>>9 Tips for Supporting Alzheimer’s Caregivers

9 Tips for Supporting Alzheimer’s Caregivers

Do you know someone who is caring for a loved one with Alzheimer’s—a neighbor, friend or family member? If so, make it a New Year’s Resolution to give them a helping hand. It doesn’t take much, but it means a lot.

More than 90 percent of people agree that caring for someone with Alzheimer’s or another form of dementia should be a group effort among family or close friends, yet about one in three caregivers (39 percent) handle caregiving tasks alone, according to an Alzheimer’s Association survey.

The truth is that many caregivers don’t ask for the help they need, but providing help and support to caregivers can be easier than most people think. Even little acts can make a big difference for the nearly quarter of a million Coloradans who are providing unpaid care for the 69,000 people in our state living with Alzheimer’s.

The Alzheimer’s Association of Colorado offers these suggestions for supporting caregivers:

  1. Learn: Educate yourself about Alzheimer’s disease – its symptoms, its progression and the common challenges facing caregivers. The more you know, the easier it will be to find ways to help others.
  2. Build a Team: Organize family and friends who want to help with caregiving.
  3. Give a Break: Spend time with the person with dementia, allowing the caregiver a chance to run errands, go to their own doctor’s appointment, attend a support group, or engage in an activity that helps them recharge. Even one hour could make a big difference in providing the caregiver some relief.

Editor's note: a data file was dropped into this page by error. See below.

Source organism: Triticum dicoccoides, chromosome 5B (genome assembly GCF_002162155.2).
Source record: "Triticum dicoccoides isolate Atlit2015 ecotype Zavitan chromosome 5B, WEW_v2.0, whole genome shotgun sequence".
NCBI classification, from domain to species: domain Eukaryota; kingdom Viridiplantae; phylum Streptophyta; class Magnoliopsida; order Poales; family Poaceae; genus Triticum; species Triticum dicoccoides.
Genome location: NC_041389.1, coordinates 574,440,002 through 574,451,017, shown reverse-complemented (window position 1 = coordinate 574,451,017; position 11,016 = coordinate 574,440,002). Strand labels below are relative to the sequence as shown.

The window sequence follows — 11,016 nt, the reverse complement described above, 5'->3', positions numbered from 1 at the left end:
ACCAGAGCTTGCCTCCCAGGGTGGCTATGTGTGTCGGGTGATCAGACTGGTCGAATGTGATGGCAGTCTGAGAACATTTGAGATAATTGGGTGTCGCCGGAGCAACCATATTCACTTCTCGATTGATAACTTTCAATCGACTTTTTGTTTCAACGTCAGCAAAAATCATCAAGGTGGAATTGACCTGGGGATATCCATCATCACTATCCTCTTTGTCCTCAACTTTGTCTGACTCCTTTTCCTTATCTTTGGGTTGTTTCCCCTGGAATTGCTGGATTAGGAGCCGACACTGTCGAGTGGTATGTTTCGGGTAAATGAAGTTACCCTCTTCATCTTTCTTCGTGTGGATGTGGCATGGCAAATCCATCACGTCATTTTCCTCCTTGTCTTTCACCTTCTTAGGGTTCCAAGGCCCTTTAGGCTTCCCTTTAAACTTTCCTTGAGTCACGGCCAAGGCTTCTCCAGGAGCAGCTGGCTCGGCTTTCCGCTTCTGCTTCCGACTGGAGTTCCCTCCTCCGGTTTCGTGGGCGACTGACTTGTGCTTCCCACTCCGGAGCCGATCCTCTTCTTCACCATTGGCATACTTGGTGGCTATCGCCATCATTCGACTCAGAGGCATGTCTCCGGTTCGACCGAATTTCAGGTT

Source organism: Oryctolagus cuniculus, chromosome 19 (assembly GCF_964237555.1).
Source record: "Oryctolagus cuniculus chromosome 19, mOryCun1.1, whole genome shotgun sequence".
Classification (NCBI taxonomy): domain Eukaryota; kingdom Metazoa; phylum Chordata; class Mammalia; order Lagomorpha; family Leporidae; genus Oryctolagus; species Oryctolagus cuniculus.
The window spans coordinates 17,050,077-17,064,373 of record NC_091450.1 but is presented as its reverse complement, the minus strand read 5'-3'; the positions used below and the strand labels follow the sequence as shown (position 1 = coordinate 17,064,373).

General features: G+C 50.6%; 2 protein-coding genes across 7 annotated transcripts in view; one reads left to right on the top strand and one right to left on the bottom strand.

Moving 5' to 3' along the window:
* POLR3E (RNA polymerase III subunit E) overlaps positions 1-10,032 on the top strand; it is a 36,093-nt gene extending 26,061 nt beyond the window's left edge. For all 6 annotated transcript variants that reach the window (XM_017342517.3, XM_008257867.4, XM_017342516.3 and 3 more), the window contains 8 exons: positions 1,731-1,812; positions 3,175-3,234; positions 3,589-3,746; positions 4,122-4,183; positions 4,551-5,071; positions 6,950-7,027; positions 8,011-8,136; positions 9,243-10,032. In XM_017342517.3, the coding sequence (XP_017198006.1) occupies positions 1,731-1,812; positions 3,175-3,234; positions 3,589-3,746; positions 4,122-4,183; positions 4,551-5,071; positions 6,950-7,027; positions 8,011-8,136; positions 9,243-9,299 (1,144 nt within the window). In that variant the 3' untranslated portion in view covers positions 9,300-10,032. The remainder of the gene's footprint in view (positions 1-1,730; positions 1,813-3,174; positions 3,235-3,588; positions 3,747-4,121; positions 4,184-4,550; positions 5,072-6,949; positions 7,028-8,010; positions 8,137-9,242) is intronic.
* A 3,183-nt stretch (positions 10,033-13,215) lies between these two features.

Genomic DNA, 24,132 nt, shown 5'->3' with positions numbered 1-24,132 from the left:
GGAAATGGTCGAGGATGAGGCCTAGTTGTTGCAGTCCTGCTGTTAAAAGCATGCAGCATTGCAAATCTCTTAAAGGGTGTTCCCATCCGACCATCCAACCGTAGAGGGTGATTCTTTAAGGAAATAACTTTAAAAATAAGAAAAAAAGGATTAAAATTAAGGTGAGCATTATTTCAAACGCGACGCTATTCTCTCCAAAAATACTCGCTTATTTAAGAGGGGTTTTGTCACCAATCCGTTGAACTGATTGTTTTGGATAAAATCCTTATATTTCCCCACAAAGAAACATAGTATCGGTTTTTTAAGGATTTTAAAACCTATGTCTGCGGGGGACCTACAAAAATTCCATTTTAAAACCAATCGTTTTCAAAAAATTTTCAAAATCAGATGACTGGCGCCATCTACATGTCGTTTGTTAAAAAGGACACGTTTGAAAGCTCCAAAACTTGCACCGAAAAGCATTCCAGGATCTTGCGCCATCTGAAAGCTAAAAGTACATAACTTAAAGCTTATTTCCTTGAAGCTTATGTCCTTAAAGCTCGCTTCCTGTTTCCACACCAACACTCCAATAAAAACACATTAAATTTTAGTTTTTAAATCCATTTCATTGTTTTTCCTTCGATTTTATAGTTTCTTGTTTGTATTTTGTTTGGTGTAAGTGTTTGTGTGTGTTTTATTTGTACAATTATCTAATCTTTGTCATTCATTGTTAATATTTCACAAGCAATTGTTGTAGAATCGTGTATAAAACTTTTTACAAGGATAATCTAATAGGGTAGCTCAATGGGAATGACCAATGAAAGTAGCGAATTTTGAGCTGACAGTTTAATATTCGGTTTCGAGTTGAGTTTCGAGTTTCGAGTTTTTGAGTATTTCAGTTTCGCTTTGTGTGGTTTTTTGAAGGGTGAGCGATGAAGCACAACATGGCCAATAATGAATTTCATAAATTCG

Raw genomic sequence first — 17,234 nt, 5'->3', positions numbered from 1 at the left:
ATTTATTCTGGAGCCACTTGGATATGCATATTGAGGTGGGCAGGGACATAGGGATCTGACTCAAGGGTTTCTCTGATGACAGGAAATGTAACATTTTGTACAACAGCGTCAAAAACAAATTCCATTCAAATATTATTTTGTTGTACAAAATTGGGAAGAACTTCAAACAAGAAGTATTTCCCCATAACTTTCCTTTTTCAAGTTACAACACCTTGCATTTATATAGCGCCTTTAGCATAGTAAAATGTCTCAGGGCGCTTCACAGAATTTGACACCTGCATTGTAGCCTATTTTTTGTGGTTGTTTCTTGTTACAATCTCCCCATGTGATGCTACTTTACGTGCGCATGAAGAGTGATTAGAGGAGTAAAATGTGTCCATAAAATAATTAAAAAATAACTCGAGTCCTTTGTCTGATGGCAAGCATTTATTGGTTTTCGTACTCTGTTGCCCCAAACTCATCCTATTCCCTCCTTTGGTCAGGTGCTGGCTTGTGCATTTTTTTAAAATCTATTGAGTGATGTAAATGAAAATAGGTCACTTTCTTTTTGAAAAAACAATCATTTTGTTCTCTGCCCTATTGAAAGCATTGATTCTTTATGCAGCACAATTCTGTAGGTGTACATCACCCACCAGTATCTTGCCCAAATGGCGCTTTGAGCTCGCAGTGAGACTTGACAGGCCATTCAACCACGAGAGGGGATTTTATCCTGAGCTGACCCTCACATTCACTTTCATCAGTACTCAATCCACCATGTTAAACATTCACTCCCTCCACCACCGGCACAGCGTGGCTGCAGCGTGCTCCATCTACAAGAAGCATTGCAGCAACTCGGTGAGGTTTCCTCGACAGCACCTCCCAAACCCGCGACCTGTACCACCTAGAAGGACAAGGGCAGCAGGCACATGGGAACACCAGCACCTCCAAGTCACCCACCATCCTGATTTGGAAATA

4. Check In: Many caregivers report feeling isolated or alone; make a phone call to check in, send a note, or stop by for a visit.
  5. Tackle the To-Do List:  Ask for a list of errands that need to be done. Pick up groceries, dry cleaning or even offer to shuttle kids to and from activities.
  6. Be Specific and Be Flexible: Open-ended offers of support (“call me if you need anything” or “let me know if I can help”) may be well-intended, but are often dismissed. Be specific in your offer (“I’m going to the store, what do you need?”).  Continue to let the caregiver know that you are there and ready to help.
  7. Call the Helpline: The Alzheimer’s Association’s 24-hour Helpline at 1-800-272-3900 is a free, confidential resource for caregivers and providers that offers answers on questions about memory loss, and gives access to the Association’s team of trained, professional counselors. The bilingual Helpline also offers translation services in more than 200 languages and dialects.
  8. Join the Fight: Honor a person living with the disease and their caregiver by supporting the Alzheimer’s cause. Volunteer at the Alzheimer’s Association of Colorado (303-813-1669) or participate in fundraising events.
  9. Encourage the Caregiver to Attend a Support Group: The Alzheimer’s Caregiver’s Support Group meets at Prowers Medical Center, 401 Kendall Drive, on the 3rd Thursday of each month from 11 am to Noon. For more information, call Ann Carter, MPA, Regional Director, Southern Colorado Alzheimer’s Association at 719-544-5720.

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